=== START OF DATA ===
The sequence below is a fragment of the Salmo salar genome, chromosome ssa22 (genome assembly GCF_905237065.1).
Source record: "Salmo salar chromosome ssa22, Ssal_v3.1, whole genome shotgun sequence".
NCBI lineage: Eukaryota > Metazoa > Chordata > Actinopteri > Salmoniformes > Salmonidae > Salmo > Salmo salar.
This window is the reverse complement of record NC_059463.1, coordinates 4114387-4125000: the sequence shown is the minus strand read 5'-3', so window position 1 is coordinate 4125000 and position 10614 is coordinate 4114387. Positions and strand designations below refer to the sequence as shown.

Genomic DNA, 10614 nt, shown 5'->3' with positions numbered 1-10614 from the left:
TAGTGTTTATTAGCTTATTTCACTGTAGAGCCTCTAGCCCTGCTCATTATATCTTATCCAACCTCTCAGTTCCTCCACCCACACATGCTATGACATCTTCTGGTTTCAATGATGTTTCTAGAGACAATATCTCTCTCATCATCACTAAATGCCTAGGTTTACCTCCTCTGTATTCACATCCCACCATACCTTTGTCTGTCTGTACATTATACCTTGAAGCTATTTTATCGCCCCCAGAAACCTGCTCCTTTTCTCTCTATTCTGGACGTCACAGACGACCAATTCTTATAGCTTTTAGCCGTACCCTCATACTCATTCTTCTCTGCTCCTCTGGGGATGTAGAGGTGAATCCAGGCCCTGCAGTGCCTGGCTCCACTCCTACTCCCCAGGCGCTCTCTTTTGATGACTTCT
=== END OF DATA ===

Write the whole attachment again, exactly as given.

The sequence below is a fragment of the Salmo salar genome, chromosome ssa22 (genome assembly GCF_905237065.1).
Source record: "Salmo salar chromosome ssa22, Ssal_v3.1, whole genome shotgun sequence".
NCBI lineage: Eukaryota > Metazoa > Chordata > Actinopteri > Salmoniformes > Salmonidae > Salmo > Salmo salar.
This window is the reverse complement of record NC_059463.1, coordinates 4114387-4125000: the sequence shown is the minus strand read 5'-3', so window position 1 is coordinate 4125000 and position 10614 is coordinate 4114387. Positions and strand designations below refer to the sequence as shown.

Genomic DNA, 10614 nt, shown 5'->3' with positions numbered 1-10614 from the left:
TAGTGTTTATTAGCTTATTTCACTGTAGAGCCTCTAGCCCTGCTCATTATATCTTATCCAACCTCTCAGTTCCTCCACCCACACATGCTATGACATCTTCTGGTTTCAATGATGTTTCTAGAGACAATATCTCTCTCATCATCACTAAATGCCTAGGTTTACCTCCTCTGTATTCACATCCCACCATACCTTTGTCTGTCTGTACATTATACCTTGAAGCTATTTTATCGCCCCCAGAAACCTGCTCCTTTTCTCTCTATTCTGGACGTCACAGACGACCAATTCTTATAGCTTTTAGCCGTACCCTCATACTCATTCTTCTCTGCTCCTCTGGGGATGTAGAGGTGAATCCAGGCCCTGCAGTGCCTGGCTCCACTCCTACTCCCCAGGCGCTCTCTTTTGATGACTTCT